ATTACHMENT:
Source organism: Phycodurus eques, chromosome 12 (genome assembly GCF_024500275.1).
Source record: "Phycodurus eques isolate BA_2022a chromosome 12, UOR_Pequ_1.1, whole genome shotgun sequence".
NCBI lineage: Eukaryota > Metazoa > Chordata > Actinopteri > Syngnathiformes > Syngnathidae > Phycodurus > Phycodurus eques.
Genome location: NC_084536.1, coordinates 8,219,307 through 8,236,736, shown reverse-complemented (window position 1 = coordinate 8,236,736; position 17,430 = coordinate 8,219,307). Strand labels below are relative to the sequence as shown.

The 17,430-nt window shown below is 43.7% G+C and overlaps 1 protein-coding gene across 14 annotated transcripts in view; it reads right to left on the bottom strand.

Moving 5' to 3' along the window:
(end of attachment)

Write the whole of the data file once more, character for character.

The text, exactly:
Source organism: Phycodurus eques, chromosome 12 (genome assembly GCF_024500275.1).
Source record: "Phycodurus eques isolate BA_2022a chromosome 12, UOR_Pequ_1.1, whole genome shotgun sequence".
NCBI lineage: Eukaryota > Metazoa > Chordata > Actinopteri > Syngnathiformes > Syngnathidae > Phycodurus > Phycodurus eques.
Genome location: NC_084536.1, coordinates 8,219,307 through 8,236,736, shown reverse-complemented (window position 1 = coordinate 8,236,736; position 17,430 = coordinate 8,219,307). Strand labels below are relative to the sequence as shown.

The 17,430-nt window shown below is 43.7% G+C and overlaps 1 protein-coding gene across 14 annotated transcripts in view; it reads right to left on the bottom strand.

Moving 5' to 3' along the window: